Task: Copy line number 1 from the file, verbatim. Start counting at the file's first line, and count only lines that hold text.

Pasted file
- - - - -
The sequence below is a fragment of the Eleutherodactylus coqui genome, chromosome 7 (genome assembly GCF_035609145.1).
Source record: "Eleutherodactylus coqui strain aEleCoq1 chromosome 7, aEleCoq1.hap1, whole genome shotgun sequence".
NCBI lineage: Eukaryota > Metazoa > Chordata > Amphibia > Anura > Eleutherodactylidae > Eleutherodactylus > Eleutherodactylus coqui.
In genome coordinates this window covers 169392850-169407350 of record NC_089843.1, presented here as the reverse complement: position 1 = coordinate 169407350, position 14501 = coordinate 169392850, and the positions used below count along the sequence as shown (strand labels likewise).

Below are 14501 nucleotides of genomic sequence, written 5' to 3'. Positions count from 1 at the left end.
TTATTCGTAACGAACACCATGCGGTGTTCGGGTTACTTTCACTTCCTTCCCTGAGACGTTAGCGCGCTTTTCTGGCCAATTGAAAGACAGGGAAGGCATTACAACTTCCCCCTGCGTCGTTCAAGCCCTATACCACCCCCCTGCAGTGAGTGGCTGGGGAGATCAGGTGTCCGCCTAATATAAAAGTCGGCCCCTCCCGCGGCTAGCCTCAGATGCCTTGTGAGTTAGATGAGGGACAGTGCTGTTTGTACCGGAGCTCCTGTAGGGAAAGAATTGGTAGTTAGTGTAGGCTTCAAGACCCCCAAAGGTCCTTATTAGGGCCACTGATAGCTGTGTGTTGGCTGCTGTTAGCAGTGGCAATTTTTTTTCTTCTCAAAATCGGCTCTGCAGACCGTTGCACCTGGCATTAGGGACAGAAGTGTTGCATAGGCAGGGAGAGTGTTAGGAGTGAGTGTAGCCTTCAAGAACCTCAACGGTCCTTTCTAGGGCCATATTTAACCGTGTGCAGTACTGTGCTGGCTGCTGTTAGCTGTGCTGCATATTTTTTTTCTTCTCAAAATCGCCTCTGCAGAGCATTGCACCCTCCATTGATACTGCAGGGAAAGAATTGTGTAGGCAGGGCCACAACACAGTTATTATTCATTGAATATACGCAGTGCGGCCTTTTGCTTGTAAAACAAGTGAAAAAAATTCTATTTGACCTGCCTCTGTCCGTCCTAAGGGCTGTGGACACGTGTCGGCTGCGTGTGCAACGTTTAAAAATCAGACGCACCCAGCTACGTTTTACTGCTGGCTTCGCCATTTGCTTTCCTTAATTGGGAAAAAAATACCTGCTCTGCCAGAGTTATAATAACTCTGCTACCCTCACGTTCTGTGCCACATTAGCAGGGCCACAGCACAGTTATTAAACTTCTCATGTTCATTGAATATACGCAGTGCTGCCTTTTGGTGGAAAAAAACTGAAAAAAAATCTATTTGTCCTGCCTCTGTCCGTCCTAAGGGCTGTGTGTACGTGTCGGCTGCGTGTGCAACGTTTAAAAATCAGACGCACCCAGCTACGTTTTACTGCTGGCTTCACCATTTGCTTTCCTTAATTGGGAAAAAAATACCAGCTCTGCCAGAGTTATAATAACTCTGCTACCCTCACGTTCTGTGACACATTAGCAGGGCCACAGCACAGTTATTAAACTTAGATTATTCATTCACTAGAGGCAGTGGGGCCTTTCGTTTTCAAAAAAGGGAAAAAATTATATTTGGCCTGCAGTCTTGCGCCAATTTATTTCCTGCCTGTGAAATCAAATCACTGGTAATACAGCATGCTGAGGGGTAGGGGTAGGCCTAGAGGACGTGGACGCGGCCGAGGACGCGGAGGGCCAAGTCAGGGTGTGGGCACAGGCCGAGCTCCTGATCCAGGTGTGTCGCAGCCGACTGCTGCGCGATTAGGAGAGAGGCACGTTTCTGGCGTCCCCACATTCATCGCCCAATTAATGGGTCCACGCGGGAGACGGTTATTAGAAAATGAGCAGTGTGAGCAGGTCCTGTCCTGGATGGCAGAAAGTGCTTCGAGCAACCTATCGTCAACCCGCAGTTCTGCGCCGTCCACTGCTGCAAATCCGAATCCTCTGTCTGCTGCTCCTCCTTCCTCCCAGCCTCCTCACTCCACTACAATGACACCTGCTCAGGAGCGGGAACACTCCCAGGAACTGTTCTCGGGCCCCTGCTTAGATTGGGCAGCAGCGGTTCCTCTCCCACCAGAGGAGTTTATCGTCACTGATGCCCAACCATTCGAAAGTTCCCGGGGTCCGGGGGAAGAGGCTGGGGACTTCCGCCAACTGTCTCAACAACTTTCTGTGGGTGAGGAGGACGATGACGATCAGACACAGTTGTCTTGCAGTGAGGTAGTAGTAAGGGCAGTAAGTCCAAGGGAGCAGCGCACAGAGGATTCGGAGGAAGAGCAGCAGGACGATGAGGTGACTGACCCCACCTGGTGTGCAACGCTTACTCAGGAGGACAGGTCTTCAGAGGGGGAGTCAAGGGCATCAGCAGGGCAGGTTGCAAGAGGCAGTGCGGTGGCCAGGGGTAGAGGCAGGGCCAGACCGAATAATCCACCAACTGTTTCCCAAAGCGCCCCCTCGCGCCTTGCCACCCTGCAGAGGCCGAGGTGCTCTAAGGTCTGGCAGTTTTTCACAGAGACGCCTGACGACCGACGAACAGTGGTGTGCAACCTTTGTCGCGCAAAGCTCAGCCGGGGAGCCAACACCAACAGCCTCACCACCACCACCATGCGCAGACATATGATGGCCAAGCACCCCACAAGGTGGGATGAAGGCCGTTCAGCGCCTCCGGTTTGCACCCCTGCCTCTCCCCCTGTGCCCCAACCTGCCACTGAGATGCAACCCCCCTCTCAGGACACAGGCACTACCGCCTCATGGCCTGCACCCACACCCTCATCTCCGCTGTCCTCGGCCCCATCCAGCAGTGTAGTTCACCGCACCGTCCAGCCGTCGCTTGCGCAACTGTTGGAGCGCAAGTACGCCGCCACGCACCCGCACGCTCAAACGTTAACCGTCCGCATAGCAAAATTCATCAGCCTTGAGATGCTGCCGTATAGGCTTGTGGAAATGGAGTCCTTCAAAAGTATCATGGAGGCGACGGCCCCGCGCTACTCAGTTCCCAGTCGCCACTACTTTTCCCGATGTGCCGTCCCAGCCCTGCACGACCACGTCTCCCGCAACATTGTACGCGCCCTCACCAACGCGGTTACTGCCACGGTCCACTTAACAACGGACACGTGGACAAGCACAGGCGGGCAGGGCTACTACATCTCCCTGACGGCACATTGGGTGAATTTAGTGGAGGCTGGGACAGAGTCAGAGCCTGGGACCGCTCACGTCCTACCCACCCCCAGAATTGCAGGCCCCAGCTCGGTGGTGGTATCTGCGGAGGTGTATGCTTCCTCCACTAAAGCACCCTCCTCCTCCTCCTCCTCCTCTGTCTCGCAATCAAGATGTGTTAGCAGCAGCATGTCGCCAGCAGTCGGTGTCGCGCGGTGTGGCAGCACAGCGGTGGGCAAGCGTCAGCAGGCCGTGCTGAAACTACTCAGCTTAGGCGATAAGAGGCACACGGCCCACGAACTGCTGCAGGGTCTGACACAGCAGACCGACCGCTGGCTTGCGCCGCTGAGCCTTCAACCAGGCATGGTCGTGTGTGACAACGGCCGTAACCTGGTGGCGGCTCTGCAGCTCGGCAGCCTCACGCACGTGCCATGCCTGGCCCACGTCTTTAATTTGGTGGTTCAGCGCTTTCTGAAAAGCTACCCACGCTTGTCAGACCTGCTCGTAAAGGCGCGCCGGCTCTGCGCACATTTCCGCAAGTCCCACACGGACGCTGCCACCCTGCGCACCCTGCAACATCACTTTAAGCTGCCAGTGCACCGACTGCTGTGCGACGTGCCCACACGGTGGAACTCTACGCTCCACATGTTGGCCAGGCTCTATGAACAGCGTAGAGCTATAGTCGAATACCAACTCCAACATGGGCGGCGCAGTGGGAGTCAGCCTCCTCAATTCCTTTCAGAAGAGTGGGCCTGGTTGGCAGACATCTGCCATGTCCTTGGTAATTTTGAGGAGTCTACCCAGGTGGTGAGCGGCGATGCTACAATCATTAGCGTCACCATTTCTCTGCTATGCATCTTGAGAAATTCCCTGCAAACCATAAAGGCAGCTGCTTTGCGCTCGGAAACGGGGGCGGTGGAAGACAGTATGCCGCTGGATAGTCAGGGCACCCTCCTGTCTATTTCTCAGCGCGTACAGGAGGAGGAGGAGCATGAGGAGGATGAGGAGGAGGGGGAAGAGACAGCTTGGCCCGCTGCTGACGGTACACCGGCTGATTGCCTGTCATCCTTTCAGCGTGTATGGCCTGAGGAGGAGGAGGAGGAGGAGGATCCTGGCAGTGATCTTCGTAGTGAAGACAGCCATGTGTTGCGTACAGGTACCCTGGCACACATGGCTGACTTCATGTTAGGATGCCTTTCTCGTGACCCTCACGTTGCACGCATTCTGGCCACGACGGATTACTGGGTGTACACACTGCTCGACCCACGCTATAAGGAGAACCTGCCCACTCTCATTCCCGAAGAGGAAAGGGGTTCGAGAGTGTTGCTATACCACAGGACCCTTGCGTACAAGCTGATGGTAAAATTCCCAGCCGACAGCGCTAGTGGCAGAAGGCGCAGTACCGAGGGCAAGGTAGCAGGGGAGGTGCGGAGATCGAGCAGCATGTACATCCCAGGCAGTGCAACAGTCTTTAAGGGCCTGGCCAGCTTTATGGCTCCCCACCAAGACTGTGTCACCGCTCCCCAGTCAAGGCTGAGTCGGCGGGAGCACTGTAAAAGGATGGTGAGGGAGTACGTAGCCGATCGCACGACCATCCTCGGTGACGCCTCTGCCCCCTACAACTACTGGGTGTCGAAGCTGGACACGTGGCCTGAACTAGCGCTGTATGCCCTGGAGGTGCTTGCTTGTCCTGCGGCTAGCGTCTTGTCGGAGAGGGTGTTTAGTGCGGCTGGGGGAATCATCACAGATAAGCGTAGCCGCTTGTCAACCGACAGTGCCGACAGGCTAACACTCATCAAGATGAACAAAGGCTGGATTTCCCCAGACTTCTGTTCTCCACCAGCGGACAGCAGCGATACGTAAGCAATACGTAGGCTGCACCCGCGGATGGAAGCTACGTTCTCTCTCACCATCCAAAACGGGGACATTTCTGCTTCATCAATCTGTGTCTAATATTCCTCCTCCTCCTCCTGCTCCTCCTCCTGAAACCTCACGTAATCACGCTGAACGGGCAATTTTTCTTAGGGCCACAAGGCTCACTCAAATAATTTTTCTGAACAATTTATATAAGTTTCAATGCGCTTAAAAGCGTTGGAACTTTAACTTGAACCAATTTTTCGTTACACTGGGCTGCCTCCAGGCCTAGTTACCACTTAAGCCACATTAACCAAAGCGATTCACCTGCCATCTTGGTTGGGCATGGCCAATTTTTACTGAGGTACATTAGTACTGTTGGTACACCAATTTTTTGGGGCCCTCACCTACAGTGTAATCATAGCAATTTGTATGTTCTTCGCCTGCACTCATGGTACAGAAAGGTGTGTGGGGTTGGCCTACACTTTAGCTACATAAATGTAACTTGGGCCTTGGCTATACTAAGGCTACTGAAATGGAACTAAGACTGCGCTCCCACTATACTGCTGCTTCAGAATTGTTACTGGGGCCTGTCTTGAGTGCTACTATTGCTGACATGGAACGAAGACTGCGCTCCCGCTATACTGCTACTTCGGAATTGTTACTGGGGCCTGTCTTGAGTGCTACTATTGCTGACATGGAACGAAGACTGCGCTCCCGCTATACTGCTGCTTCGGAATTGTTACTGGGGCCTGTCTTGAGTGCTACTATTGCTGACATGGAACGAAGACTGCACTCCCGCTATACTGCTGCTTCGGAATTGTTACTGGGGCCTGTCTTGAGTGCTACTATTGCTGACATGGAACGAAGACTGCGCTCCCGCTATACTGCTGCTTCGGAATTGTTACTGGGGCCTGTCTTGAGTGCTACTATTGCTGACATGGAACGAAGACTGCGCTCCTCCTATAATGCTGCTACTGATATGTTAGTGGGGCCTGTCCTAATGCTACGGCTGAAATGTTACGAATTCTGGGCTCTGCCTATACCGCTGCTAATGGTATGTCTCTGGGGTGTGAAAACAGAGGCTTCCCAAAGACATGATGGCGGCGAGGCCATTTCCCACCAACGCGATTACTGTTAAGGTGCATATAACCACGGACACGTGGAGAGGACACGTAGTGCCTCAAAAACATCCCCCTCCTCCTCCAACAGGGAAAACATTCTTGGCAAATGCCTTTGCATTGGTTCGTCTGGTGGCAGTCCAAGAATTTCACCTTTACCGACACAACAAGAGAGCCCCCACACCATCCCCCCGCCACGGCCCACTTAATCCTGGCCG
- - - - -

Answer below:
The sequence below is a fragment of the Eleutherodactylus coqui genome, chromosome 7 (genome assembly GCF_035609145.1).